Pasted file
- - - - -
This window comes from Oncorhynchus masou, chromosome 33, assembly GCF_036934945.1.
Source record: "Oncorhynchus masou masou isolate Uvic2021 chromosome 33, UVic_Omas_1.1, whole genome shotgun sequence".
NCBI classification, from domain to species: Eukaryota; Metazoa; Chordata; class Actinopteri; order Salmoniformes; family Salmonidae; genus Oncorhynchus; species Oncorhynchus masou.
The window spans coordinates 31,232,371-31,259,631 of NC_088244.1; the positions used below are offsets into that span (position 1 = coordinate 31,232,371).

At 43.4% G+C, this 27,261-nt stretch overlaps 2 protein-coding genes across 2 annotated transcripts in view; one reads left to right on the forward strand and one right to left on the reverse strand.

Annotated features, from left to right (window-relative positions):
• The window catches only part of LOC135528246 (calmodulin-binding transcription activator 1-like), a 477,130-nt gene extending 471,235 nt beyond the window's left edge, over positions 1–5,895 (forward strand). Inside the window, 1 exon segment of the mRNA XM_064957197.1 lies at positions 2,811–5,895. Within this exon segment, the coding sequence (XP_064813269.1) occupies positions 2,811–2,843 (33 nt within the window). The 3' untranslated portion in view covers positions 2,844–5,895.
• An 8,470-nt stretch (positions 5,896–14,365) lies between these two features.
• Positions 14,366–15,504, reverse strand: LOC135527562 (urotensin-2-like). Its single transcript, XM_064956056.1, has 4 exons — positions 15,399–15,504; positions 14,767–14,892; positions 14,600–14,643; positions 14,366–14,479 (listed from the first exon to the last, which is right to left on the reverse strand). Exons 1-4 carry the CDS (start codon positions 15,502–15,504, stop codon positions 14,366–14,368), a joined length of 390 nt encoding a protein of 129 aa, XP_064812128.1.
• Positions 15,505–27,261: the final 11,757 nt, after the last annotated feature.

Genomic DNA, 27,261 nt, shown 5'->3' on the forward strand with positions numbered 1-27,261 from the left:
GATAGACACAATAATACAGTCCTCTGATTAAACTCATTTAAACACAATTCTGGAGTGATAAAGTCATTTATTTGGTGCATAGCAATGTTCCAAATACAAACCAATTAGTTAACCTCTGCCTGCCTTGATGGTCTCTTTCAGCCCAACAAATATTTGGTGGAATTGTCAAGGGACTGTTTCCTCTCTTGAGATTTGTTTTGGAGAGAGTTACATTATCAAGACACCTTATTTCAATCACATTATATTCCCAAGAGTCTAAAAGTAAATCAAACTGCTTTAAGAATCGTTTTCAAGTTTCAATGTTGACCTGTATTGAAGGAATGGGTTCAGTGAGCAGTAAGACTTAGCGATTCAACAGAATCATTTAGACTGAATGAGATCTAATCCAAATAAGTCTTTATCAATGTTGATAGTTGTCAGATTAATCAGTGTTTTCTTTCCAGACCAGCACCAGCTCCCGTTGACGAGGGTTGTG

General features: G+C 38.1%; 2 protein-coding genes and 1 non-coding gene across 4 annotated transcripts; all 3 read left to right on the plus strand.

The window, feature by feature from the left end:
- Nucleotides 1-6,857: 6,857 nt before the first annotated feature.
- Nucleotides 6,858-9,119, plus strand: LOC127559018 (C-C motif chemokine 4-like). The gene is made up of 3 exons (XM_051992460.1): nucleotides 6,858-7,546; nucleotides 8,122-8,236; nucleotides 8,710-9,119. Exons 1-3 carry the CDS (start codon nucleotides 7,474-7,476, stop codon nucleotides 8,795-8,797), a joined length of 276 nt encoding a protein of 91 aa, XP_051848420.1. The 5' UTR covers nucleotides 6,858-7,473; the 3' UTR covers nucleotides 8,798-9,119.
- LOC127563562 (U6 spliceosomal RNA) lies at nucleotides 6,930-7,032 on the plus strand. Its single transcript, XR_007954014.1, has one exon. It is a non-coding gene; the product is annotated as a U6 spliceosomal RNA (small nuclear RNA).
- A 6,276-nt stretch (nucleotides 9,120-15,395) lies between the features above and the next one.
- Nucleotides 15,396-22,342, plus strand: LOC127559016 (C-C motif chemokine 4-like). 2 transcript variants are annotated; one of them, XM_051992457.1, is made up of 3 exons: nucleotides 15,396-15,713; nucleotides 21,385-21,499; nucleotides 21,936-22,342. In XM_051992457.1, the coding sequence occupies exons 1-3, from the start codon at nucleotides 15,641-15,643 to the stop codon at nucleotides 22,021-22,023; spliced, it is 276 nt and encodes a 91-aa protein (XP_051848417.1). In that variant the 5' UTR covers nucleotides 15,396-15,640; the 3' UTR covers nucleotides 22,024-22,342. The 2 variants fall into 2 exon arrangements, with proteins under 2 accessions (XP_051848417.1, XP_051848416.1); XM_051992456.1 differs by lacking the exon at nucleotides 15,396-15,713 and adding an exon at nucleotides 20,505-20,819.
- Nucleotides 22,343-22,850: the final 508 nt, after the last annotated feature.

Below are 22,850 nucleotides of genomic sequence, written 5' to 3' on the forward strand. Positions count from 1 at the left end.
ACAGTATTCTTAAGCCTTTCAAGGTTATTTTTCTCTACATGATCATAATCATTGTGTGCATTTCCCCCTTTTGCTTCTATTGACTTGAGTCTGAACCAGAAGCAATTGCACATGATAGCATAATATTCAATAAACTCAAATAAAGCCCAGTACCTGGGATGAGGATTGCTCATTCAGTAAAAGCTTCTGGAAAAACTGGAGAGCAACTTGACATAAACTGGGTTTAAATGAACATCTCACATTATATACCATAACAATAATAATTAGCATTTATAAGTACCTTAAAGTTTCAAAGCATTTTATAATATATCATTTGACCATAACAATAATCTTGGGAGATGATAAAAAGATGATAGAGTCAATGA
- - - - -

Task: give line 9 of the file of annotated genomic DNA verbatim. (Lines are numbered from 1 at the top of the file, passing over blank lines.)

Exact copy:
• Positions 14,366–15,504, reverse strand: LOC135527562 (urotensin-2-like). Its single transcript, XM_064956056.1, has 4 exons — positions 15,399–15,504; positions 14,767–14,892; positions 14,600–14,643; positions 14,366–14,479 (listed from the first exon to the last, which is right to left on the reverse strand). Exons 1-4 carry the CDS (start codon positions 15,502–15,504, stop codon positions 14,366–14,368), a joined length of 390 nt encoding a protein of 129 aa, XP_064812128.1.